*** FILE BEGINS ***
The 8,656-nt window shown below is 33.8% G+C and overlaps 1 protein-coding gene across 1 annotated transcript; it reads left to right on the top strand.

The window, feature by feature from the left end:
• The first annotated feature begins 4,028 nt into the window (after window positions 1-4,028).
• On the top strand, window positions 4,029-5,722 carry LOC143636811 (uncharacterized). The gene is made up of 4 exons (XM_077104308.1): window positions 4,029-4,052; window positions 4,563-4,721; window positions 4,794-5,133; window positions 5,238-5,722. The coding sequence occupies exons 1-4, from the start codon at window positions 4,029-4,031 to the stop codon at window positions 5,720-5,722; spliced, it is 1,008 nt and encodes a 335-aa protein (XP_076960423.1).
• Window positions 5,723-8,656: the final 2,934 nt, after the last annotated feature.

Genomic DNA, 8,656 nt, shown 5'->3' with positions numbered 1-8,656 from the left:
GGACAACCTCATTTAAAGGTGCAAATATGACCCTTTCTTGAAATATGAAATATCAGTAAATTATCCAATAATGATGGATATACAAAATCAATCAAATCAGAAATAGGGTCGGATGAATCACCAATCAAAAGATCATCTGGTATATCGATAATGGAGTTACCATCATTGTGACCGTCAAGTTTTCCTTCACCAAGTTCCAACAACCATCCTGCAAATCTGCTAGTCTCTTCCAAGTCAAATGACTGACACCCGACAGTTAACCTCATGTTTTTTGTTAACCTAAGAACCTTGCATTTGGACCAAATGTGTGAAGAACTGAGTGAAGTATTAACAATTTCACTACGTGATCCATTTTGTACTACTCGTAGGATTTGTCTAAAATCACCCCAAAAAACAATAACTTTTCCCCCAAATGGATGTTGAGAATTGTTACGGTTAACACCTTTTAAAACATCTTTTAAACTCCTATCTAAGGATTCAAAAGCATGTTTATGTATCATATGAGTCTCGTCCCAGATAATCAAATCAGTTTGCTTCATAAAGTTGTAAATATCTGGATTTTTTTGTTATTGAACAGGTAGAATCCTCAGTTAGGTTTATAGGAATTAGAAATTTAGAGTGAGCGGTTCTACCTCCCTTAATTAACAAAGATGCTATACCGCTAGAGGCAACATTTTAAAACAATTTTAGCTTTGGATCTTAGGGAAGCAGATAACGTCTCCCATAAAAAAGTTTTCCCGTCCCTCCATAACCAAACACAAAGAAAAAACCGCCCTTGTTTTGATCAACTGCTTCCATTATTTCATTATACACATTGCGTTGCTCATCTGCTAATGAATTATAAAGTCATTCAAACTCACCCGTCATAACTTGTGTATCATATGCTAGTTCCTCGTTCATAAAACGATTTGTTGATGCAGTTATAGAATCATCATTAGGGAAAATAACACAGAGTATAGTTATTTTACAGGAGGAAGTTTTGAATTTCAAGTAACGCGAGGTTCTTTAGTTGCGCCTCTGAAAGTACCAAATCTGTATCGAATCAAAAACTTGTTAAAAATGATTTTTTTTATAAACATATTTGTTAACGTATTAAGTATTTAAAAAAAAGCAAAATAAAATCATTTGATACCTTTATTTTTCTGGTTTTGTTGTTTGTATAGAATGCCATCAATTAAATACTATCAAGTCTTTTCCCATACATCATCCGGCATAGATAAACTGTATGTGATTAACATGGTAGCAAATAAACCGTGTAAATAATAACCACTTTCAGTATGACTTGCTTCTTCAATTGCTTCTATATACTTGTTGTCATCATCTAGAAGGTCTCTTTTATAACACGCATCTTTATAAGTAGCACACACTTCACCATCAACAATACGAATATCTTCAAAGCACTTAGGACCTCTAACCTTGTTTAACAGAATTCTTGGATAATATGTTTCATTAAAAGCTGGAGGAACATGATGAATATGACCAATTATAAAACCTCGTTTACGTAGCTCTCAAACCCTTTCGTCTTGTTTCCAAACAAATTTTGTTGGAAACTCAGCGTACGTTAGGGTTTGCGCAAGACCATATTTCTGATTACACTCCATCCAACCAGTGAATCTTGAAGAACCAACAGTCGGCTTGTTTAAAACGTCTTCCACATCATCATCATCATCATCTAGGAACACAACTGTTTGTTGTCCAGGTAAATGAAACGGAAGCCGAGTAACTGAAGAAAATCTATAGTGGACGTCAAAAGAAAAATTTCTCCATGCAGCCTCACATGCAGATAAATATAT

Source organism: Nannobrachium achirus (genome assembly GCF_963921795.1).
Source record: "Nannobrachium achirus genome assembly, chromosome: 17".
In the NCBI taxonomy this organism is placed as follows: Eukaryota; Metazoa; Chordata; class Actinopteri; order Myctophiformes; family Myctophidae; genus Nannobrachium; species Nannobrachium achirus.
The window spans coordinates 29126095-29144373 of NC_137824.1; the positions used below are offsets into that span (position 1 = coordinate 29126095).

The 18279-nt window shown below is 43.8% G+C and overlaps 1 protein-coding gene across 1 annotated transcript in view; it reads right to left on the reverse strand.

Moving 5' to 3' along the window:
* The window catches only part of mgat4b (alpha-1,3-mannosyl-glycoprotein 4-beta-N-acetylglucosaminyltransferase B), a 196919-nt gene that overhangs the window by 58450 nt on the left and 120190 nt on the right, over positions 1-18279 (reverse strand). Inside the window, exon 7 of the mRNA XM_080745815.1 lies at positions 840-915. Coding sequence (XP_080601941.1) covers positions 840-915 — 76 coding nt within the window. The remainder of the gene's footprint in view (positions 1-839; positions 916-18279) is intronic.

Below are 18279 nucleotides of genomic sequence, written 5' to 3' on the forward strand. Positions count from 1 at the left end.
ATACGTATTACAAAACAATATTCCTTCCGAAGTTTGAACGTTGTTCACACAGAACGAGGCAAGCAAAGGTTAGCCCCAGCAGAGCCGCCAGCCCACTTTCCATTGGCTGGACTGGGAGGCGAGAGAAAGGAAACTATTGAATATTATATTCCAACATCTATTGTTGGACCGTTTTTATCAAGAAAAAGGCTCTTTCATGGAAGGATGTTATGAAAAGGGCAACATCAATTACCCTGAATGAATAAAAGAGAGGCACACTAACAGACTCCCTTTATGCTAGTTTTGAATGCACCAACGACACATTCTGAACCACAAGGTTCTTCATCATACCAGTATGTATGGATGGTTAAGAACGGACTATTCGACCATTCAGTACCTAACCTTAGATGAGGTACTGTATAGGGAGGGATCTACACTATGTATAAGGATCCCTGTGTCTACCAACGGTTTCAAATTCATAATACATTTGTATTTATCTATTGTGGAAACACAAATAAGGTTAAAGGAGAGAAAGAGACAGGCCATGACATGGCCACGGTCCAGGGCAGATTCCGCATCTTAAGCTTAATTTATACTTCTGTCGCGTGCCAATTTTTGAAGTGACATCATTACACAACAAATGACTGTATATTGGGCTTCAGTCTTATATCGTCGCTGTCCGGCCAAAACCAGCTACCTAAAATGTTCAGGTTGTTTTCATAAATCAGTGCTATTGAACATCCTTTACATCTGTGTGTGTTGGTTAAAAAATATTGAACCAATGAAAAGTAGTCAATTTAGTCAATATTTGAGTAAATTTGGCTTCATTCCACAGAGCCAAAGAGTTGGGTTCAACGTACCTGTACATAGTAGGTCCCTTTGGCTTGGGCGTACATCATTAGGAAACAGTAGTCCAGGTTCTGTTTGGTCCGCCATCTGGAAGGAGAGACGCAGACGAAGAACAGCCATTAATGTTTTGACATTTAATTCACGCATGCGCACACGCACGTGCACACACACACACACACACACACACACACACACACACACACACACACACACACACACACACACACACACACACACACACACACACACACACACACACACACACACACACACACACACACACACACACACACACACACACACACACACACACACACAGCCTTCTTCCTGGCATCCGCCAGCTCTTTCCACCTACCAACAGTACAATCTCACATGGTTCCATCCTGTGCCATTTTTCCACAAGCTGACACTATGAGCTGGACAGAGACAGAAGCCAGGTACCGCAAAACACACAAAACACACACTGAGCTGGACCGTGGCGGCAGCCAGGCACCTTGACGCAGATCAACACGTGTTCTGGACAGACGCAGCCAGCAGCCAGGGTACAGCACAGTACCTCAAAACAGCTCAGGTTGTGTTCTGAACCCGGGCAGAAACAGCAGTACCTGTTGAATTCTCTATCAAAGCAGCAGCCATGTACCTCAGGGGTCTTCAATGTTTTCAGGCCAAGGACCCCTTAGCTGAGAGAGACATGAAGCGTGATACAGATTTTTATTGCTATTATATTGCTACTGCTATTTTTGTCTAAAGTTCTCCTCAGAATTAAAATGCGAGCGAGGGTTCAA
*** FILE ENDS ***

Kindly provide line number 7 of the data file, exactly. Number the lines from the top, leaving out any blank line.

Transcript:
GGACAACCTCATTTAAAGGTGCAAATATGACCCTTTCTTGAAATATGAAATATCAGTAAATTATCCAATAATGATGGATATACAAAATCAATCAAATCAGAAATAGGGTCGGATGAATCACCAATCAAAAGATCATCTGGTATATCGATAATGGAGTTACCATCATTGTGACCGTCAAGTTTTCCTTCACCAAGTTCCAACAACCATCCTGCAAATCTGCTAGTCTCTTCCAAGTCAAATGACTGACACCCGACAGTTAACCTCATGTTTTTTGTTAACCTAAGAACCTTGCATTTGGACCAAATGTGTGAAGAACTGAGTGAAGTATTAACAATTTCACTACGTGATCCATTTTGTACTACTCGTAGGATTTGTCTAAAATCACCCCAAAAAACAATAACTTTTCCCCCAAATGGATGTTGAGAATTGTTACGGTTAACACCTTTTAAAACATCTTTTAAACTCCTATCTAAGGATTCAAAAGCATGTTTATGTATCATATGAGTCTCGTCCCAGATAATCAAATCAGTTTGCTTCATAAAGTTGTAAATATCTGGATTTTTTTGTTATTGAACAGGTAGAATCCTCAGTTAGGTTTATAGGAATTAGAAATTTAGAGTGAGCGGTTCTACCTCCCTTAATTAACAAAGATGCTATACCGCTAGAGGCAACATTTTAAAACAATTTTAGCTTTGGATCTTAGGGAAGCAGATAACGTCTCCCATAAAAAAGTTTTCCCGTCCCTCCATAACCAAACACAAAGAAAAAACCGCCCTTGTTTTGATCAACTGCTTCCATTATTTCATTATACACATTGCGTTGCTCATCTGCTAATGAATTATAAAGTCATTCAAACTCACCCGTCATAACTTGTGTATCATATGCTAGTTCCTCGTTCATAAAACGATTTGTTGATGCAGTTATAGAATCATCATTAGGGAAAATAACACAGAGTATAGTTATTTTACAGGAGGAAGTTTTGAATTTCAAGTAACGCGAGGTTCTTTAGTTGCGCCTCTGAAAGTACCAAATCTGTATCGAATCAAAAACTTGTTAAAAATGATTTTTTTTATAAACATATTTGTTAACGTATTAAGTATTTAAAAAAAAGCAAAATAAAATCATTTGATACCTTTATTTTTCTGGTTTTGTTGTTTGTATAGAATGCCATCAATTAAATACTATCAAGTCTTTTCCCATACATCATCCGGCATAGATAAACTGTATGTGATTAACATGGTAGCAAATAAACCGTGTAAATAATAACCACTTTCAGTATGACTTGCTTCTTCAATTGCTTCTATATACTTGTTGTCATCATCTAGAAGGTCTCTTTTATAACACGCATCTTTATAAGTAGCACACACTTCACCATCAACAATACGAATATCTTCAAAGCACTTAGGACCTCTAACCTTGTTTAACAGAATTCTTGGATAATATGTTTCATTAAAAGCTGGAGGAACATGATGAATATGACCAATTATAAAACCTCGTTTACGTAGCTCTCAAACCCTTTCGTCTTGTTTCCAAACAAATTTTGTTGGAAACTCAGCGTACGTTAGGGTTTGCGCAAGACCATATTTCTGATTACACTCCATCCAACCAGTGAATCTTGAAGAACCAACAGTCGGCTTGTTTAAAACGTCTTCCACATCATCATCATCATCATCTAGGAACACAACTGTTTGTTGTCCAGGTAAATGAAACGGAAGCCGAGTAACTGAAGAAAATCTATAGTGGACGTCAAAAGAAAAATTTCTCCATGCAGCCTCACATGCAGATAAATATAT